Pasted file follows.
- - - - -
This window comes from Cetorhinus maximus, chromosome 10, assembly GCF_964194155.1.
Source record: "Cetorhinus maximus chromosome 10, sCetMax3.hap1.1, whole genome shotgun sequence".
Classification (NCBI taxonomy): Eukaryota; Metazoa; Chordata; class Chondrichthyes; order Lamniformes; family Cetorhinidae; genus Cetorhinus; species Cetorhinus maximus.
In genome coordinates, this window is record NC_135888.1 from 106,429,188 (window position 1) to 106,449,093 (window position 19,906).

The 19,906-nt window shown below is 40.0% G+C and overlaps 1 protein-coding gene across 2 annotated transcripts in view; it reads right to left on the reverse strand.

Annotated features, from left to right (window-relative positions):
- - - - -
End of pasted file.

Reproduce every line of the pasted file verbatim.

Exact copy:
This window comes from Cetorhinus maximus, chromosome 10, assembly GCF_964194155.1.
Source record: "Cetorhinus maximus chromosome 10, sCetMax3.hap1.1, whole genome shotgun sequence".
Classification (NCBI taxonomy): Eukaryota; Metazoa; Chordata; class Chondrichthyes; order Lamniformes; family Cetorhinidae; genus Cetorhinus; species Cetorhinus maximus.
In genome coordinates, this window is record NC_135888.1 from 106,429,188 (window position 1) to 106,449,093 (window position 19,906).

The 19,906-nt window shown below is 40.0% G+C and overlaps 1 protein-coding gene across 2 annotated transcripts in view; it reads right to left on the reverse strand.

Annotated features, from left to right (window-relative positions):